Balance & Gait Disorders
Don’t Let Balance and Gait Disorders Knock You Down – Get Back on Your Feet With Physical Therapy
Do you ever feel unsteady, as if you may fall over without warming? Does your hip, knee, or other joint pain make it difficult to move? Do you ever experience a “spinning” sensation, even when you are standing perfectly still?
If you identify with any of these scenarios, you may be suffering from a balance or gait disorder.
What is balance and gait?
Balance is your ability to maintain a steady position during both static and dynamic activities. This can include standing while talking to your neighbor across your fence or reaching for the last jar of tomato sauce on the back of your cupboard’s top shelf. Gait is another term for walking or ambulation. This not only includes forward walking, but also stepping around people on busy sidewalks, navigating uneven surfaces such as grass or sand, and ambulating while carrying a purse or even walking the dog. Our bodies need to be able to regulate where, and what, it is doing to ensure it can stay steady and limit the risk of falling.
Balance and gait disorders are similar in many ways, but they also have some important differences. The Mayo Clinic refers to balance disorders as anything that causes you to feel as if you are “spinning,” or in danger of falling, even if you are sitting or standing still. Balance disorders affect both physical and mental functionality, since the brain thinks you are moving when you really are not.
Gait disorders are a bit different. They can cause abnormal movements with the way you walk and run, and these abnormal movements can become more exaggerated as you get older. In fact, Move Forward Physical Therapy states that gait disorders account for 17 percent of senior falls, as symptoms seem to worsen with age.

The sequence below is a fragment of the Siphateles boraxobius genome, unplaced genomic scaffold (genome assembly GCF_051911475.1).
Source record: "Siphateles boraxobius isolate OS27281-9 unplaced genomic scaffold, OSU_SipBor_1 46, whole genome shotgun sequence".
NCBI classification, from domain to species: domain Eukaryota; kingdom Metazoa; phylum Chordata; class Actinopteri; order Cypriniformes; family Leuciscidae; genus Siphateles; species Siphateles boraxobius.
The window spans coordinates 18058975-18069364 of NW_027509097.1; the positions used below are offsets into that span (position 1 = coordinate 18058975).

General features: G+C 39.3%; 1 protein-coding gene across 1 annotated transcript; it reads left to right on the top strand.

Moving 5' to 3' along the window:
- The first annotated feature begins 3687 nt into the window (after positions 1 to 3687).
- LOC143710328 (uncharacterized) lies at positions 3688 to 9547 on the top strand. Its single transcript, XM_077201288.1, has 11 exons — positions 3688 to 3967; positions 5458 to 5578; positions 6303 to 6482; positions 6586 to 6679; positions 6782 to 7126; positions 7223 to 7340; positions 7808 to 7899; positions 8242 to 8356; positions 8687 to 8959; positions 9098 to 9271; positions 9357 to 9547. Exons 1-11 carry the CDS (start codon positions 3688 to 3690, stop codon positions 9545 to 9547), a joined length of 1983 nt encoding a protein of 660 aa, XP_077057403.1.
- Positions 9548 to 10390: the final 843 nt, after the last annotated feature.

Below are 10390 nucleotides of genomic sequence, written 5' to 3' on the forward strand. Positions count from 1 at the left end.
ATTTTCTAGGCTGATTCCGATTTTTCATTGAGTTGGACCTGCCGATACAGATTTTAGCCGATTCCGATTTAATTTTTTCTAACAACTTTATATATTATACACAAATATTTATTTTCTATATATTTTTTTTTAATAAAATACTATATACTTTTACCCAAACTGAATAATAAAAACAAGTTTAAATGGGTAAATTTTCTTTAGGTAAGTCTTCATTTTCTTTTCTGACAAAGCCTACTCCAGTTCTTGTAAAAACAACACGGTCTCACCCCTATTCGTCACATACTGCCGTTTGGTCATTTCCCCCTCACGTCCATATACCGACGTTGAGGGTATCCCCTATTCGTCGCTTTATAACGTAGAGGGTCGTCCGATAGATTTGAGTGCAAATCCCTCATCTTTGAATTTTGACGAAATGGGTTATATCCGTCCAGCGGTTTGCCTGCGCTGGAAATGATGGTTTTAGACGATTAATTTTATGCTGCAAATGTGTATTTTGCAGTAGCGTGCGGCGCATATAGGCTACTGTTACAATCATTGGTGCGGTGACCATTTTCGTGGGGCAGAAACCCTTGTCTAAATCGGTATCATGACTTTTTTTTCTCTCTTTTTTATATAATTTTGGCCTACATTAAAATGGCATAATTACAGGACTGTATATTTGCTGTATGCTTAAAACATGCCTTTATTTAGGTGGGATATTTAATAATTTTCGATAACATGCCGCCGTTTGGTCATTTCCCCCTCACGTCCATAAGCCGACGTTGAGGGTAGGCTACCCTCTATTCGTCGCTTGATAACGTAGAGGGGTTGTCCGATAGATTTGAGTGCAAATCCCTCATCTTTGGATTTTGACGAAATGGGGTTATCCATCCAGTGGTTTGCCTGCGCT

What causes balance and gait disorders?
Balance and gait disorder occur due to a variety of reasons. Chronic injuries that led to muscle weakness, cognitive function, age, neurological disorders, and vestibular dysfunctions can all contribute to both balance and gait instabilities. Some neurological disorders that can contribute to balance or gait instabilities are:
- Multiple Sclerosis
- Traumatic Brain Injury
- Partial Spinal Cord Injuries
- Guillain-Barré Syndrome
- Cerebral Palsy
- Vestibular dysfunction
Some common vestibular conditions that may result in balance disorders include:
- Benign paroxysmal positional vertigo (BPPV). BPPV develops when calcium debris breaks off in the inner ear, causing issues with balance.
- Injury or ailment. Even if your brain and nervous system are working in harmony with one another, a sudden injury, disease, or other ailment causing muscle weakness can interfere with your balance and make it difficult to keep yourself upright.
- Neurological issues. Some neurological issues include stroke, brain injury, or Parkinson’s disease can through your off balance. Essentially, anything that impacts your neurological system can impact your ability to stay on your feet.
These conditions can impact a variety of functions such as coordination, strength, motor control and proprioception, or the ability to tell where your body is in space. As you can imagine, these deficits can increase the risk of falls and subsequent injury.
How does physical therapy help balance and gait disorders?
At your initial appointment, one of our dedicated physical therapists will conduct a comprehensive physical evaluation. During this evaluation, you will be taken through a functional movement assessment that will challenge your balance both statically, in place, and dynamically, with movement. These can be scored and subsequent testing will be performed at follow up visits to ensure therapy is addressing your limitations. An individualized treatment plan will then be developed to address the deficits noted during the evaluation with a functional and goal oriented approach. Some interventions that are applied during gait and balance physical therapy are:
- Transfer training
- Strengthening exercises
- Functional Movements
- Stair navigation
- Gait exercises
- Even surfaces
- Uneven surfaces
- Obstacle navigation
- Head movements
- Balance activities
- Even surfaces
- Visual changes
- Surface changes
Physical therapy interventions have been shown to be effective in improving balance and gait disorders. Our goal is to improve both your function and safety while doing the activities you love.
To learn more about how you can steady your balance and gait issues contact The Fit Institute to schedule an evaluation today! The Fit Institute (TFI) will help you get back on your feet in no time at Chicago, North Center, Lincoln Square, Lincoln Park, Roscoe Village, IL locations.